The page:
Most snobby coffee connoisseurs already know: Not all coffee is created equal. But a team of chemists in Philadelphia suggests that from a chemical perspective, there’s one type of brew that may deliver one of the drink’s more crucial health benefits more effectively.
Firstly, allegations that cold brew coffee is actually less acidic — and therefore easier on the stomach — didn’t withstand the analysis of chemists Megan Fuller, Ph.D., and Niny Rao, Ph.D., of Philadelphia University. Their analysis of six coffees from Mexico, Ethiopia, Myanmar, Brazil, and Colombia published in Scientific Reports found that hot and cold brew coffees had similar pH levels — a measure of acidity. They ranged from 4.85 to 5.13 across all samples, a very small difference.
“It’s weird. I think it’s a marketing ploy,” Fullers tells Inverse. “Somebody was saying, ‘It’s less acidic! Try cold brew coffee!’ And I thought, that’s a weird and specific claim. It was interesting to find out that at least by the pH measure, there’s really no acidity difference, at least in the six coffees we tested.”
But she also found that cold brew came in second place on another chemical indicator: antioxidants released during the brewing process. She noted this in three compounds we typically find in coffee, called caffeoylquinic acid isomers. CQAs have been shown to have antioxidant qualities. Across the board, hot brew coffee had higher concentrations of CQAs than cold brew coffees.
When we brew coffee we’re really performing basic chemistry, Fuller says. Boiling water to make hot coffee creates a high energy system. By adding heat, we’re causing the tiny water molecules to vibrate more aggressively. But when we make cold brew coffee, we’re brewing with a low energy system in which the molecules remain mobile — as long as they’re not frozen — but not as nimble as they would be if supercharged with heat energy. This, in part, is why it takes hours to truly brew coffee with cold water: What you lack in heat energy you must make up for by letting the brew sit.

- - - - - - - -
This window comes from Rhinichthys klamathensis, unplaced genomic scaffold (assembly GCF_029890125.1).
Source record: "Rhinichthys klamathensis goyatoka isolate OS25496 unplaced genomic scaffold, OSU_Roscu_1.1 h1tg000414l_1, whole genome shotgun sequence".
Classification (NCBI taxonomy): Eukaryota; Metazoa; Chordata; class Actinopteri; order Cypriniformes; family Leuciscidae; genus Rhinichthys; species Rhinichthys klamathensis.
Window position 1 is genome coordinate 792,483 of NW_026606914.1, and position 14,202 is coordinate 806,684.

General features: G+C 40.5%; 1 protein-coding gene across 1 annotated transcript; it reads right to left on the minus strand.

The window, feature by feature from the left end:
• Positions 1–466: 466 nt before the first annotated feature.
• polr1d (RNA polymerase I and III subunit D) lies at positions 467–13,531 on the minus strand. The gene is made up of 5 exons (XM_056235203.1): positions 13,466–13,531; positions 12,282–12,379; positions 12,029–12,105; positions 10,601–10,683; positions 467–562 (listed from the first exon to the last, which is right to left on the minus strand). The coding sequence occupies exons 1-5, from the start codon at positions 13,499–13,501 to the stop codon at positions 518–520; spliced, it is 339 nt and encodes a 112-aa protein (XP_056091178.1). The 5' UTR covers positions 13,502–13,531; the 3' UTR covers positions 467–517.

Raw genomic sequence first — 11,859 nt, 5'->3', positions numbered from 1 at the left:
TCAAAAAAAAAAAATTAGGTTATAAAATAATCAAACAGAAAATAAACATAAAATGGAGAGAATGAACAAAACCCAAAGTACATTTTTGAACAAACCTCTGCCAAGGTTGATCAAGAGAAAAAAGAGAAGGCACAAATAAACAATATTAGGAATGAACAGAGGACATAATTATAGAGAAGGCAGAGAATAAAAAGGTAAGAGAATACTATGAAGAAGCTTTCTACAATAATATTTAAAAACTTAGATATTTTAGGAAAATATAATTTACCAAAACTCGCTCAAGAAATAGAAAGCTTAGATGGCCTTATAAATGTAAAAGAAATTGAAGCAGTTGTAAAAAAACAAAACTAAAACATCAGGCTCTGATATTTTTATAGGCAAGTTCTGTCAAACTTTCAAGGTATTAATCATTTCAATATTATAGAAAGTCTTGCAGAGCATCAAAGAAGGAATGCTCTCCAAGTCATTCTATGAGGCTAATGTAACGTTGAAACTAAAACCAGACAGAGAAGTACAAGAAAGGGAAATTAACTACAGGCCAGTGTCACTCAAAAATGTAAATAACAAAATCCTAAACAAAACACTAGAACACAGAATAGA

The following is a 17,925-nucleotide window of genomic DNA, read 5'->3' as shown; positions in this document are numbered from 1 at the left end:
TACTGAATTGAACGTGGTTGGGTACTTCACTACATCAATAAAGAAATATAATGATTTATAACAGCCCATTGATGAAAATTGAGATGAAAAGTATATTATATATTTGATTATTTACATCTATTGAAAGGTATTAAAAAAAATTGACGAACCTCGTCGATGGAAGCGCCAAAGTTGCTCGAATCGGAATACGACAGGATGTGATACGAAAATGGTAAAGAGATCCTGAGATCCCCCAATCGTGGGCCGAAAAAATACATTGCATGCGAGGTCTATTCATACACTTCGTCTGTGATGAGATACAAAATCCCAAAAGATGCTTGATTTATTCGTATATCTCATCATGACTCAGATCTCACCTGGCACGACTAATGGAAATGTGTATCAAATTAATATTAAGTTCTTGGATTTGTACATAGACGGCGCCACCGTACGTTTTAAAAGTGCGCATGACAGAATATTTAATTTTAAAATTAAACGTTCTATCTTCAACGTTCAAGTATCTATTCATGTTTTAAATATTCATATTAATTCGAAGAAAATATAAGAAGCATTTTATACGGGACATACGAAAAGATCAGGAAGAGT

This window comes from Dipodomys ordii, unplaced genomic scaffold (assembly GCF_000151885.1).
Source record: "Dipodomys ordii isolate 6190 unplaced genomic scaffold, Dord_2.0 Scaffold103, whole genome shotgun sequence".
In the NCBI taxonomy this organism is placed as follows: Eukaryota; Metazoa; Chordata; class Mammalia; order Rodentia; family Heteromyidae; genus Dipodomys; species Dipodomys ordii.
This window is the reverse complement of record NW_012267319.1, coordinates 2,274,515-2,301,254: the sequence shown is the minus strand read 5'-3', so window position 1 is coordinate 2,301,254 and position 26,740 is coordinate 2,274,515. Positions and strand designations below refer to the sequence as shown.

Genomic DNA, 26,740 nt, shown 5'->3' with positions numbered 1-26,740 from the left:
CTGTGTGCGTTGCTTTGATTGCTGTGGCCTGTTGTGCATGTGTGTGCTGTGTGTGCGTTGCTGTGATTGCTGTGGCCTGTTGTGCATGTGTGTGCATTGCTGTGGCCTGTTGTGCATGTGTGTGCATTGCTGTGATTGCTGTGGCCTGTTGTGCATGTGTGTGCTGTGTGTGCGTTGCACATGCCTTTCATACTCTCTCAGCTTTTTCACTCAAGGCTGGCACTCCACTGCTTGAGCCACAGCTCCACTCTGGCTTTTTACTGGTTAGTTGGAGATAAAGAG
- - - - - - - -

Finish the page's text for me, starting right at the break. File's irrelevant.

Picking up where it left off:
In both systems you end up with a great cup of coffee, but the chemicals extracted during that process may be very different, Fuller says.
“You have to nerd out and think about brewing as an extraction process,” she says. “Cold brew coffee brews for seven to 20 hours. So you’d think that time would be a driver if there’s an absence of temperature, but this research is indicating that that’s not the case. There might be some compounds that extract easier in this higher energy system,” she adds.
Coffee connoisseurs are aware of this — adding that hot brew methods facilitate better compound extraction but may also lead to unwanted compounds that can make coffee taste strange. Lying among these compounds, Fuller’s work suggests, may be antioxidants that can have health effects — including the CQAs, though she suggests that there are potentially dozens more that may also be implicated here.
“We don’t know individual compounds with specific certainty. We know that there are different compounds coming out in hot and cold coffee. It’s interesting to know what you’re putting in your body in that way,” she says.
Fuller adds that this work still lacks the level of specificity she’s used to. She’s an analytical chemist who usually extracts compounds from soil, so she would like to see a study in which individual compounds are actually isolated before she recommends abandoning cold brew.
Until that happens Fuller isn’t changing her routine. She drinks espresso.
Emma Betuel is a writer based in NYC. Previously, she covered health and biology for WBUR’s Commonhealth blog and The Borgen Project Magazine.